Display Settings:

Format

Send to:

Choose Destination
We are sorry, but NCBI web applications do not support your browser and may not function properly. More information
Arch Pediatr Adolesc Med. 2004 Feb;158(2):170-6.

An intervention to reduce television viewing by preschool children.

Author information

  • 1Research Institute, Bassett Healthcare, 1 Atwell Road, Cooperstown, NY 13326, USA. barbara.dennison@bassett.org

Abstract

BACKGROUND:

Television viewing has been associated with increased violence in play and higher rates of obesity. Although there are interventions to reduce television viewing by school-aged children, there are none for younger children.

OBJECTIVE:

To develop and evaluate an intervention to reduce television viewing by preschool children.

DESIGN:

Randomized controlled trial conducted in 16 preschool and/or day care centers in rural upstate New York.

PATIENTS:

Children aged 2.6 through 5.5 years.

INTERVENTION:

Children attending intervention centers received a 7-session program designed to reduce television viewing as part of a health promotion curriculum, whereas children attending the control centers received a safety and injury prevention program.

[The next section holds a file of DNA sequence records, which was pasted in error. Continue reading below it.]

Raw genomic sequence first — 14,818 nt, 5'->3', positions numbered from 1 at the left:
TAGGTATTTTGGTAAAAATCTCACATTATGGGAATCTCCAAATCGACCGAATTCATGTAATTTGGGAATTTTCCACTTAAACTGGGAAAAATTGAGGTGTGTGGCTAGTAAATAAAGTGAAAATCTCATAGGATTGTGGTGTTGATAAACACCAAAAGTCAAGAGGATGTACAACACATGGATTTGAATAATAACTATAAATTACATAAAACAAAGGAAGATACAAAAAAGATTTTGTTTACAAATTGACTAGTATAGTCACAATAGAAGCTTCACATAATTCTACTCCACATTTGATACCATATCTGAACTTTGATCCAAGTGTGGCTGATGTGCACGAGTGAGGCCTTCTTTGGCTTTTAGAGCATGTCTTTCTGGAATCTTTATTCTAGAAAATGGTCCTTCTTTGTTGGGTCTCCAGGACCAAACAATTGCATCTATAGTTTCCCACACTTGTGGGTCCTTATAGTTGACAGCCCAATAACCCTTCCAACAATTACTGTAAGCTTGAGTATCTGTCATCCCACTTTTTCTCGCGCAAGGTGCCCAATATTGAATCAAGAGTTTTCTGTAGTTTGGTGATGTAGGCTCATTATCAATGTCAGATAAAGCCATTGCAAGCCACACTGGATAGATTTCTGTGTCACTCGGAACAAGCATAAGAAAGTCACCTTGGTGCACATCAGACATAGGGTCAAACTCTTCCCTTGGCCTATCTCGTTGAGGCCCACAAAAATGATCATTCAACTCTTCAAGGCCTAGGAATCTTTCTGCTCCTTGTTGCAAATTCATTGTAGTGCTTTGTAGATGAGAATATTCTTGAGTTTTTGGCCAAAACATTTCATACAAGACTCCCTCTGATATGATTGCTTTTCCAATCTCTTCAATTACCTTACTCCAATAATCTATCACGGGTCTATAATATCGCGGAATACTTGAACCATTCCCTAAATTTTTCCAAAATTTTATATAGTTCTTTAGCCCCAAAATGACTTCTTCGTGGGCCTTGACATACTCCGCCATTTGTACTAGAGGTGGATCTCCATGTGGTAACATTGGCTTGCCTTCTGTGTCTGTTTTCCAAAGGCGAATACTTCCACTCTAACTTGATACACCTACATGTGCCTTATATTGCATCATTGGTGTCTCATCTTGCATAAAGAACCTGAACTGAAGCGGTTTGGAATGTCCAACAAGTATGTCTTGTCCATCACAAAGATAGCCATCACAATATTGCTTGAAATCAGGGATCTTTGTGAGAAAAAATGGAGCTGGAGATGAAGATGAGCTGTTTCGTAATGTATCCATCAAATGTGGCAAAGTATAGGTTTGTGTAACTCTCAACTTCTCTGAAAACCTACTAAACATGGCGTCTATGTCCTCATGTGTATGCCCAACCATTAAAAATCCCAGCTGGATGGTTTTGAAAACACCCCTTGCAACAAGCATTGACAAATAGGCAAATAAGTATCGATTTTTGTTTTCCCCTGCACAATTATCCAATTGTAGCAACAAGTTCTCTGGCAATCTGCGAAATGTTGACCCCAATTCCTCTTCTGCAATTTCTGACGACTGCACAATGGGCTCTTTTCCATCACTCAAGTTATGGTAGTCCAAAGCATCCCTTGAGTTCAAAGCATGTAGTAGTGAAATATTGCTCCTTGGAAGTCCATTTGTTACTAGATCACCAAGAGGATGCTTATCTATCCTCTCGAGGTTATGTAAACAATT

OUTCOME MEASUREMENTS:

Change in parent-reported child television/video viewing and measured growth variables.

RESULTS:

Before the intervention, the intervention and control groups viewed 11.9 and 14.0 h/wk of television/videos, respectively. Afterward, children in the intervention group decreased their television/video viewing 3.1 h/wk, whereas children in the control group increased their viewing by 1.6 h/wk, for an adjusted difference between the groups of -4.7 h/wk (95% confidence interval, -8.4 to -1.0 h/wk; P =.02). The percentage of children watching television/videos more than 2 h/d also decreased significantly from 33% to 18% among the intervention group, compared with an increase of 41% to 47% among the control group, for a difference of -21.5% (95% confidence interval, -42.5% to -0.5%; P =.046). There were no statistically significant differences in children's growth between groups.

CONCLUSIONS:

This study is the first to show that a preschool-based intervention can lead to reductions in young children's television/video viewing. Further research is needed to determine the long-term effects associated with reductions in young children's television viewing.

PMID:
14757609
[PubMed - indexed for MEDLINE]
PubMed Commons home

PubMed Commons

0 comments
How to join PubMed Commons

    Supplemental Content

    Icon for Silverchair Information Systems
    Loading ...
    Write to the Help Desk